At 2012’s SXSW, my first, I ran into some old colleagues from my time in the world of advertising. Naturally, after reminiscing, the conversation moved onto what everyone was working on. Mobile of course. I wanted to understand how agencies were making the transition from print, broadcasting, websites and banners to mobile and the intimate small screen which consumers carried with them everywhere. Sadly, two of my colleagues both carrying the hefty title of Chief Digital Officer did not have great things to report. It seems agencies are still trying to understand where mobile fits into the overall picture.
Most of my former agency colleagues readily admitted that despite huge adoption rates by consumers of all age groups and larger marketing budgets, that the big agencies were still being extremely cautious about mobile. From what I could understand only one word could explain the issue: FEAR. That’s right, the agencies are afraid of Mobile. Turns, out, they actually have good reason. Most agencies haven’t had much luck with successful mobile campaigns. Here’s why:
Agencies approach Mobile like everything else.
Mobile is different. It’s not as simple as build the app and they will come. Like every other campaign, a mobile campaign needs the support of a larger, fully-integrated campaign.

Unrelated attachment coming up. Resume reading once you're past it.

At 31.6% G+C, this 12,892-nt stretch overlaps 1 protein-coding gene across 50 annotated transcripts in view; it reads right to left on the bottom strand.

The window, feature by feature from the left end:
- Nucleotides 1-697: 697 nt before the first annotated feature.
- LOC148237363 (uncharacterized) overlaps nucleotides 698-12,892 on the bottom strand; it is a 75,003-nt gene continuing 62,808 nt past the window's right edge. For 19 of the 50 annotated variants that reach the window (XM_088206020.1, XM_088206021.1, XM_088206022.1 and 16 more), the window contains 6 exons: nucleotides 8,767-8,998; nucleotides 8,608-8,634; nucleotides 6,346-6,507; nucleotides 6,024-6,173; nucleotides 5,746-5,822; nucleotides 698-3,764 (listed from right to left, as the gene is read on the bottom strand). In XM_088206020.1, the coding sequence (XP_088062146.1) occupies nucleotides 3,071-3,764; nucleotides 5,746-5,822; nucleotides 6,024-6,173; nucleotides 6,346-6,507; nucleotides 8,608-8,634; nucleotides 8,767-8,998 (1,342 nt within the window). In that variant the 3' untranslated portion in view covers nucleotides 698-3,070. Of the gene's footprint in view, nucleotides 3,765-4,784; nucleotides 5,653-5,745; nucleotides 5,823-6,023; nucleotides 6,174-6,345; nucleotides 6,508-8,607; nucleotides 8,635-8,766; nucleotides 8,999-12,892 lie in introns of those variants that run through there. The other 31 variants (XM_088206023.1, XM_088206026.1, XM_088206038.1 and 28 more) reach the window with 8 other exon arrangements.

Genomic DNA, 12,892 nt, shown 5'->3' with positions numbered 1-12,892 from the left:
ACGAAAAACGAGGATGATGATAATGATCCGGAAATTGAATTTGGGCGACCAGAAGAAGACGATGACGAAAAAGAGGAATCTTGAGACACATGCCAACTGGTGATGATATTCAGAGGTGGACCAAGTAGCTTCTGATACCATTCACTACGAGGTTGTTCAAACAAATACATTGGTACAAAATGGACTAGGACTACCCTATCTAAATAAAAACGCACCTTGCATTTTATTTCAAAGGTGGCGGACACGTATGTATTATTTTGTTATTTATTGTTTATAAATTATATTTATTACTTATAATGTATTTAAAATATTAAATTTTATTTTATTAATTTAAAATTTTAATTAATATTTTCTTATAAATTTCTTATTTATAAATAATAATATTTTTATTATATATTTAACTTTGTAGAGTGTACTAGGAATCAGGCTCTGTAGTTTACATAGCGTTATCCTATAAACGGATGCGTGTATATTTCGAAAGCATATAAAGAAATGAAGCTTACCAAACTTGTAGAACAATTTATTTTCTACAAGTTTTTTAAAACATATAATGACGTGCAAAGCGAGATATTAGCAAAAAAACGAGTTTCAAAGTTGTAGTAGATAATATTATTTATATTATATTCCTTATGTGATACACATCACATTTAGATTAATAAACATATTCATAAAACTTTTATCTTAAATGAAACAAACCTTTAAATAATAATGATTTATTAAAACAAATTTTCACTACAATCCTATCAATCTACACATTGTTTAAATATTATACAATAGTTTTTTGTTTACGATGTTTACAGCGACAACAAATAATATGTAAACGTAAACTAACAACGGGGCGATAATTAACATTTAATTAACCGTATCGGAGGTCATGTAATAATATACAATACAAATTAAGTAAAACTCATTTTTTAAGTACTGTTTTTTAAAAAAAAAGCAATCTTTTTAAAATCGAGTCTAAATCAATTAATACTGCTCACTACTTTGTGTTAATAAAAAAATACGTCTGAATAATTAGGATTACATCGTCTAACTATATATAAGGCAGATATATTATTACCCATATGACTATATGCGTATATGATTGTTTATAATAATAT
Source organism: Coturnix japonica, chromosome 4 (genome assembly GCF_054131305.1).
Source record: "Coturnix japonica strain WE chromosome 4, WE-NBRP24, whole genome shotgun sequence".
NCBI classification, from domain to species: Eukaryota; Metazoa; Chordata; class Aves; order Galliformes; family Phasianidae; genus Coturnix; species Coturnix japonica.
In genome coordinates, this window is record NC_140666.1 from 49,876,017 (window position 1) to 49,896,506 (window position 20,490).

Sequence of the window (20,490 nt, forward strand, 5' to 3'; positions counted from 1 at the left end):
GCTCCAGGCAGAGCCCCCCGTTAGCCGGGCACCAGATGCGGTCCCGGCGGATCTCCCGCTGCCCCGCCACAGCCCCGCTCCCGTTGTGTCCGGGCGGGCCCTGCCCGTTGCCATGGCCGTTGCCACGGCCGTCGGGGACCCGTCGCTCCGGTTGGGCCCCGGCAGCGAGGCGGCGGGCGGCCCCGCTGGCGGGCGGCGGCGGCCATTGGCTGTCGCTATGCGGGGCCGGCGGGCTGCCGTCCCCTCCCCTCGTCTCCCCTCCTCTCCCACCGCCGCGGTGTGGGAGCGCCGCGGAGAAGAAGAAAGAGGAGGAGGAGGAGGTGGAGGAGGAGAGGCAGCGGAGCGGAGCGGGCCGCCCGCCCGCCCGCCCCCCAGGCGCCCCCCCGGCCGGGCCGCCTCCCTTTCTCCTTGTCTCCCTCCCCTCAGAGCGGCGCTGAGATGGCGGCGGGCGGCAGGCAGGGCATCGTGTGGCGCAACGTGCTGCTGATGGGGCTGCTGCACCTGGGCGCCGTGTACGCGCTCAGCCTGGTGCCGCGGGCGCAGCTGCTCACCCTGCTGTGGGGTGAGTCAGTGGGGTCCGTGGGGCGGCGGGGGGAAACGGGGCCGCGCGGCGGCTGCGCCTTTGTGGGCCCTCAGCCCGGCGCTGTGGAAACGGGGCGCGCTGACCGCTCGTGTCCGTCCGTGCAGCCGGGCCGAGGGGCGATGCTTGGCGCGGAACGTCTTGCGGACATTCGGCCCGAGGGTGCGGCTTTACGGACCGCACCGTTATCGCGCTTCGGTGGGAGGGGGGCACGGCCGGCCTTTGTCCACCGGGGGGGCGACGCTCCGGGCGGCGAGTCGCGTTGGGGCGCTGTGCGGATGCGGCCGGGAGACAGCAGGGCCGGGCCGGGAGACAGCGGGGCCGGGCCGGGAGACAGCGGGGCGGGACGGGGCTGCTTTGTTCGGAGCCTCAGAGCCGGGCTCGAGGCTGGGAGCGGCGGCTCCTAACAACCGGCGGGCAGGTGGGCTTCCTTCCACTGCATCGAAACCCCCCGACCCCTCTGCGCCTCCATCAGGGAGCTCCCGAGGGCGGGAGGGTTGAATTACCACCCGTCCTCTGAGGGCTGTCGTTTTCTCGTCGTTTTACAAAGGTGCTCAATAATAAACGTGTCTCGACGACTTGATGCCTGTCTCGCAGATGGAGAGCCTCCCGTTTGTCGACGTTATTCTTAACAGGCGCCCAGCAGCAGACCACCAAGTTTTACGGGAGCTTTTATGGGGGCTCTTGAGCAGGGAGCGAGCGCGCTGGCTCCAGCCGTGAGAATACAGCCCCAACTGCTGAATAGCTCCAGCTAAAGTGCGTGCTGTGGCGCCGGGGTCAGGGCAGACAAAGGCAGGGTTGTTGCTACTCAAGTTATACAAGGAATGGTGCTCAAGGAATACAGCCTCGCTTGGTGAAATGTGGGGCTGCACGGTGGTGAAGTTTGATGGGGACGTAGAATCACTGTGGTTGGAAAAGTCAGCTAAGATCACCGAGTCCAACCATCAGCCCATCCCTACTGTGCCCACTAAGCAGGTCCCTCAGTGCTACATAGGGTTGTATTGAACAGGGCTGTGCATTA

Agencies don’t have mobile SME’s
With all the focus on Flash banners and micro sites that are still the bread and butter of most agency work, and given how fast the Mobile world is moving, they haven’t had a chance to hire proper mobile subject matter experts to lead strategy for mobile campaigns. This problem hurts them in two ways:
- Internally, there’s noone guiding the ship.
- Externally, there’s no client support to drive it forward
Agencies are ignoring the subtle nuances of mobile
Mobile is different. Mobile is being used in ways that are new to agencies and marketers alike. Consumers and users are innovating in their use of mobile. Take for instance these statistics:
- While watching television users are now using their smartphones and tablets to enhance the experience.
- While shopping, consumers now use their mobile devices to comparison shop and find their way through large stores
This means that mobile users are unlike the PC users of old. They are, well —mobile. They are rarely in the same place twice when using their devices. Mobile devices are personal devices. Gone are the days when a user would go home and sit at the computer to check email. Nothing about Mobile subscribes to the old models of microsites, banners and Flash.
Mobile represents a huge paradigm shift to the existing agency structure and unless agencies adapt, they will be left behind. The time for simply considering Mobile as a part of any integrated, multichannel campaign is gone. Quite simply, mobile is a must. It must start with the strategy and continue through delivery.